Abena Horton, a labor and employment attorney, and her husband Alex Horton, an artist, said they set out to get an appraisal of their home in Jacksonville last June.
They hoped to refinance their home and pay down the mortgage.
Abena, who is Black, said she felt unsettled during the initial appraisal.
"It clicked in my mind almost immediately ... Why did I let myself forget that I live in America as a Black person? And I need to take some extra steps to get a fair result," she said.
The Hortons said at $330,000, the appraisal seemed shockingly low, and even the bank couldn't make sense of that number.
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They decided to get a second appraisal with a new appraiser and made the home appear as if Alex, who is white, was the only person living there. Abena said she took down pictures of her and her son, removed Black Panther toys and replaced them with pictures of her husband and his white family.
"I'm ashamed of it. I'll be honest. I'm ashamed of the fact that my son will see that this something that I did. I'm ashamed to say that I really wanted to refinance and pay off my house sooner and have full equity in my home, and so I was willing to put up with that indignity to do it because I knew it was going to be effective," Abena said.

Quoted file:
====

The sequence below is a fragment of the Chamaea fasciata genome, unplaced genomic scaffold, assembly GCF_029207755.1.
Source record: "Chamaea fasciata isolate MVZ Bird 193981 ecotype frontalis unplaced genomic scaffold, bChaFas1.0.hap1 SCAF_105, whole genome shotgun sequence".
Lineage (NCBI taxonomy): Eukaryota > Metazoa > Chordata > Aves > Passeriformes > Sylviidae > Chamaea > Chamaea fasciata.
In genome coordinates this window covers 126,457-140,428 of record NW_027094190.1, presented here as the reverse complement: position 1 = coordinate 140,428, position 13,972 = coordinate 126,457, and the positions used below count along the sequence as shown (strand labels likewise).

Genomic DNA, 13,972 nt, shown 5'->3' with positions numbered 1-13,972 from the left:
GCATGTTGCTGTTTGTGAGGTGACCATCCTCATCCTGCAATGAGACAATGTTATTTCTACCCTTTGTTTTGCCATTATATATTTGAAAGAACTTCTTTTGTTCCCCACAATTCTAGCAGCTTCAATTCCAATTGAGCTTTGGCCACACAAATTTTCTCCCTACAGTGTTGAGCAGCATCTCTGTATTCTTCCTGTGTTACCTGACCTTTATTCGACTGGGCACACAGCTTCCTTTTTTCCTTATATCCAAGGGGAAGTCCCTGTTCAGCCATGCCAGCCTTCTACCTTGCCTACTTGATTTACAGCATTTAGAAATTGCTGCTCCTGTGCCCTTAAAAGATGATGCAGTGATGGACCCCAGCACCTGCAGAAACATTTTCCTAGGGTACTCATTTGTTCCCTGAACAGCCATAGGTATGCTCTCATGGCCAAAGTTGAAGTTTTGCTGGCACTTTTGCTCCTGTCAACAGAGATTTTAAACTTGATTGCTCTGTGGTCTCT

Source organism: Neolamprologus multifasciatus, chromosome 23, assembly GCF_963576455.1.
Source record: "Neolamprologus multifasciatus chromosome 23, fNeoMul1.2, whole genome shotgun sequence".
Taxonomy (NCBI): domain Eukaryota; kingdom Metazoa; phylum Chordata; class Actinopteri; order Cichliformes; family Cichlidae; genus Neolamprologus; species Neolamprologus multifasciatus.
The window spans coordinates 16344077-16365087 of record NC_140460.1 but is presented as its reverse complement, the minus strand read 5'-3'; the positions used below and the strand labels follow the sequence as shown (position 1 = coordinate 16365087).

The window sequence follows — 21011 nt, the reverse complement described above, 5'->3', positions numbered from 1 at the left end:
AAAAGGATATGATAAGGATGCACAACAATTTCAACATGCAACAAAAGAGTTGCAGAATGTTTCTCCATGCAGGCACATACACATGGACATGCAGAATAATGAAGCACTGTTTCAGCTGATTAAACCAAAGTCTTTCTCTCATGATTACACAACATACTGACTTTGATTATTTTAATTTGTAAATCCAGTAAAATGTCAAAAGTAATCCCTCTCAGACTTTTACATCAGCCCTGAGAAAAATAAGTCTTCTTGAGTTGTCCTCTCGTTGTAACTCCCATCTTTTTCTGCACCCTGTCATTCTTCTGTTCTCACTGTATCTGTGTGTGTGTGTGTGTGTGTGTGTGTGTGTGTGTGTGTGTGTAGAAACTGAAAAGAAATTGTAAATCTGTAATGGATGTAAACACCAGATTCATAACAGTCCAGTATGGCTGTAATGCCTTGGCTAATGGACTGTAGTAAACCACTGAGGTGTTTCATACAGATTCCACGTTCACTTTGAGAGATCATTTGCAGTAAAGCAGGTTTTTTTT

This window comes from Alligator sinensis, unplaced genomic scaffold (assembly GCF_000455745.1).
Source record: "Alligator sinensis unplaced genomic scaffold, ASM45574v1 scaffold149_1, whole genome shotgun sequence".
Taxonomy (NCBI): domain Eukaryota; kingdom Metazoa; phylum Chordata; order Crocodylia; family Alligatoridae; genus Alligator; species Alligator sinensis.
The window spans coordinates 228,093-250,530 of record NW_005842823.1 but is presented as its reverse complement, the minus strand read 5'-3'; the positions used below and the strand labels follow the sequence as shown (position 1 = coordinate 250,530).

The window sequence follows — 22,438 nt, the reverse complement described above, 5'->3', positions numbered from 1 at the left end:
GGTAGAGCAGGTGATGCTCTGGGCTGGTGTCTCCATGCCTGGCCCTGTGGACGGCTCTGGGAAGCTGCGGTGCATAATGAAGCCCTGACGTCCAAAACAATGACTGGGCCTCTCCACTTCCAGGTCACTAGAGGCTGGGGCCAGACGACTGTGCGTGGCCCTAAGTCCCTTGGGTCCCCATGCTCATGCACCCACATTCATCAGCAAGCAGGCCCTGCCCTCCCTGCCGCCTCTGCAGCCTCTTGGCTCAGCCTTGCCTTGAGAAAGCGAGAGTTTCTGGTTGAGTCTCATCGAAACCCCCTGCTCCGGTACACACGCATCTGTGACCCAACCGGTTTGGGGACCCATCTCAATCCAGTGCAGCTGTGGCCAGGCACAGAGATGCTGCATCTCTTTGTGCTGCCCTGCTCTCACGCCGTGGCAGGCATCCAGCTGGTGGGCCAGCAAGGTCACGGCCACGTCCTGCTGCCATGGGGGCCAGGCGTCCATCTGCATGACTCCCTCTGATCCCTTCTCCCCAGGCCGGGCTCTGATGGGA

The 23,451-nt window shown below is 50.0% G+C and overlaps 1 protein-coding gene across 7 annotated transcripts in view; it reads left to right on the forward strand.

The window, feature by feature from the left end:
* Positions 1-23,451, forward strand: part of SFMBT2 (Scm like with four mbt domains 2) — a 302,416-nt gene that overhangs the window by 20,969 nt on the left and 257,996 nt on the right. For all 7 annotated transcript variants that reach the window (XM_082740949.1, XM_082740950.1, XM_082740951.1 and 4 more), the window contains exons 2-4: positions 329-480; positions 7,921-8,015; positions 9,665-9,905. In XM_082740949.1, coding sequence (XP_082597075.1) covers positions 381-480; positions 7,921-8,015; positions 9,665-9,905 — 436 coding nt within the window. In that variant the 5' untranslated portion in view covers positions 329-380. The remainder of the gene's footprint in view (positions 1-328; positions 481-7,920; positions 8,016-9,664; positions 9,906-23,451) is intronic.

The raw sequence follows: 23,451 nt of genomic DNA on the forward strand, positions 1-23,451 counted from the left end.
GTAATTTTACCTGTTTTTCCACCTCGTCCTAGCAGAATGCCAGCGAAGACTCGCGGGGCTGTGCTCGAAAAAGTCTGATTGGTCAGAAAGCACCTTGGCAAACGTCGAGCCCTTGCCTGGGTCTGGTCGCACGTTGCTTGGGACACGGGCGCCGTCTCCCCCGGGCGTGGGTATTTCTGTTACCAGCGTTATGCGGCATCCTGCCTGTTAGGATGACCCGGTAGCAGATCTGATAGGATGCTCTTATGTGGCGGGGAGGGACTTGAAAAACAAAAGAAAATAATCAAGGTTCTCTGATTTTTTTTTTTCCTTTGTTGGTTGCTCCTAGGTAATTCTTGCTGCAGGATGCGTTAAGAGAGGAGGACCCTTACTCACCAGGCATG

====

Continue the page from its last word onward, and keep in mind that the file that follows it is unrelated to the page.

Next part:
When that second appraisal came back, the value of their house was $465,000, a 40% increase.
"Then I think it was about 15 seconds later when the tears came. Because we realized just how much more removing that variable increased the value of our home ... to know just how much, me personally, I was devaluing the home just by sitting in it. Just by living my life. Just by paying my mortgage. Just by raising my son there," Abena said.
Andre Perry, a fellow at the Brookings Institution, studies the effects of discrimination in housing and says Black people are historically disadvantaged.
"What we found, after controlling for education, crime, walkability, was that homes in Black neighborhoods are devalued by 23%, ... and cumulatively, that's about $156,000,000,000 in loss equity," Perry said.
Abena said in the future, she'll be transparent with her 6-year-old son.
"I feel as though he's a little boy who should be able to walk into a room, be who he is, be proud of that, and not shrink in any way. But at the same time, I don't want him to get the hard lesson in reality," she said.